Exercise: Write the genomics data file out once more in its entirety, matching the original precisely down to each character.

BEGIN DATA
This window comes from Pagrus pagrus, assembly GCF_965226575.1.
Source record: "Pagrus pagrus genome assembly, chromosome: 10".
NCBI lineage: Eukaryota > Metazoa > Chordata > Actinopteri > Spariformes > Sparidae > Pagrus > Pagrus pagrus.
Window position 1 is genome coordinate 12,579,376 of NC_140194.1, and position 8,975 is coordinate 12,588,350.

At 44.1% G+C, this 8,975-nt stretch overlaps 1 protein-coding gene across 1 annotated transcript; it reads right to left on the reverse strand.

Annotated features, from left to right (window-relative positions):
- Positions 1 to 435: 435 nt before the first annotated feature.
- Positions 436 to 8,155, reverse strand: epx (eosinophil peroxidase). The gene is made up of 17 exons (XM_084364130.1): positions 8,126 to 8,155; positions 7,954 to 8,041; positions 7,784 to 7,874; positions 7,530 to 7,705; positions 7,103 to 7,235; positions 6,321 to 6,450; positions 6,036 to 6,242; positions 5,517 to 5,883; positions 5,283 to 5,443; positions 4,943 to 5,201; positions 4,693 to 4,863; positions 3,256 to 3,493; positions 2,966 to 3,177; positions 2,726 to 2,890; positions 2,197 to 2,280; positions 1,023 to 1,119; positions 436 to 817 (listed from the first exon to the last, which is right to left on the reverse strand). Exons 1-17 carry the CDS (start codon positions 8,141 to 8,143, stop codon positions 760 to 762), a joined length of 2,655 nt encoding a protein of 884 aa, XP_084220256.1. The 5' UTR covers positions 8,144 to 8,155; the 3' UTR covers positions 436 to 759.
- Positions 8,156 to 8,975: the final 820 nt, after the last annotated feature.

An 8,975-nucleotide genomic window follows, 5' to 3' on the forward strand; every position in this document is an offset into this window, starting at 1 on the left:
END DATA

This window comes from Pagrus pagrus, assembly GCF_965226575.1.
Source record: "Pagrus pagrus genome assembly, chromosome: 10".
NCBI lineage: Eukaryota > Metazoa > Chordata > Actinopteri > Spariformes > Sparidae > Pagrus > Pagrus pagrus.
Window position 1 is genome coordinate 12,579,376 of NC_140194.1, and position 8,975 is coordinate 12,588,350.

At 44.1% G+C, this 8,975-nt stretch overlaps 1 protein-coding gene across 1 annotated transcript; it reads right to left on the reverse strand.

Annotated features, from left to right (window-relative positions):
- Positions 1 to 435: 435 nt before the first annotated feature.
- Positions 436 to 8,155, reverse strand: epx (eosinophil peroxidase). The gene is made up of 17 exons (XM_084364130.1): positions 8,126 to 8,155; positions 7,954 to 8,041; positions 7,784 to 7,874; positions 7,530 to 7,705; positions 7,103 to 7,235; positions 6,321 to 6,450; positions 6,036 to 6,242; positions 5,517 to 5,883; positions 5,283 to 5,443; positions 4,943 to 5,201; positions 4,693 to 4,863; positions 3,256 to 3,493; positions 2,966 to 3,177; positions 2,726 to 2,890; positions 2,197 to 2,280; positions 1,023 to 1,119; positions 436 to 817 (listed from the first exon to the last, which is right to left on the reverse strand). Exons 1-17 carry the CDS (start codon positions 8,141 to 8,143, stop codon positions 760 to 762), a joined length of 2,655 nt encoding a protein of 884 aa, XP_084220256.1. The 5' UTR covers positions 8,144 to 8,155; the 3' UTR covers positions 436 to 759.
- Positions 8,156 to 8,975: the final 820 nt, after the last annotated feature.

An 8,975-nucleotide genomic window follows, 5' to 3' on the forward strand; every position in this document is an offset into this window, starting at 1 on the left: